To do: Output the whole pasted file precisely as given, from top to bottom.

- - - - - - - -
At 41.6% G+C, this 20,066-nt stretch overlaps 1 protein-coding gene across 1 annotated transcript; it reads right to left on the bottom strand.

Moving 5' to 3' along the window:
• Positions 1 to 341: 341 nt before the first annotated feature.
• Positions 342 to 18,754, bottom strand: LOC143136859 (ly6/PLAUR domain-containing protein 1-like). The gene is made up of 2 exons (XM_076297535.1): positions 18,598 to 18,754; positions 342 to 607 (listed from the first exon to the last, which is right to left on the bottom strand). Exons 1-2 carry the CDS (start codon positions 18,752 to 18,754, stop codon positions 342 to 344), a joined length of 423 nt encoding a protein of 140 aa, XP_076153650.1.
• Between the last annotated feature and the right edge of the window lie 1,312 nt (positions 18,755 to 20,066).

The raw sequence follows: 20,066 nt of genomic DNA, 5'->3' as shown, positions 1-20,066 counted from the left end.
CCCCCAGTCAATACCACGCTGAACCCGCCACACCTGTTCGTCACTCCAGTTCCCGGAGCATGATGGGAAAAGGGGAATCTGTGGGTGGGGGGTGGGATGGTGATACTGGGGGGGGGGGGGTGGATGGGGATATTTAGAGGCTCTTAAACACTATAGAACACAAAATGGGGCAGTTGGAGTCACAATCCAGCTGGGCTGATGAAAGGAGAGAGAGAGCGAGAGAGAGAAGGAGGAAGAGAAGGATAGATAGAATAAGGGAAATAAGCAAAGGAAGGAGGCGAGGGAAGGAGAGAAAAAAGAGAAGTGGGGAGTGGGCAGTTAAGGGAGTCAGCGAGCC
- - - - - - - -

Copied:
At 41.6% G+C, this 20,066-nt stretch overlaps 1 protein-coding gene across 1 annotated transcript; it reads right to left on the bottom strand.

Moving 5' to 3' along the window:
• Positions 1 to 341: 341 nt before the first annotated feature.
• Positions 342 to 18,754, bottom strand: LOC143136859 (ly6/PLAUR domain-containing protein 1-like). The gene is made up of 2 exons (XM_076297535.1): positions 18,598 to 18,754; positions 342 to 607 (listed from the first exon to the last, which is right to left on the bottom strand). Exons 1-2 carry the CDS (start codon positions 18,752 to 18,754, stop codon positions 342 to 344), a joined length of 423 nt encoding a protein of 140 aa, XP_076153650.1.
• Between the last annotated feature and the right edge of the window lie 1,312 nt (positions 18,755 to 20,066).

The raw sequence follows: 20,066 nt of genomic DNA, 5'->3' as shown, positions 1-20,066 counted from the left end.
CCCCCAGTCAATACCACGCTGAACCCGCCACACCTGTTCGTCACTCCAGTTCCCGGAGCATGATGGGAAAAGGGGAATCTGTGGGTGGGGGGTGGGATGGTGATACTGGGGGGGGGGGGGTGGATGGGGATATTTAGAGGCTCTTAAACACTATAGAACACAAAATGGGGCAGTTGGAGTCACAATCCAGCTGGGCTGATGAAAGGAGAGAGAGAGCGAGAGAGAGAAGGAGGAAGAGAAGGATAGATAGAATAAGGGAAATAAGCAAAGGAAGGAGGCGAGGGAAGGAGAGAAAAAAGAGAAGTGGGGAGTGGGCAGTTAAGGGAGTCAGCGAGCC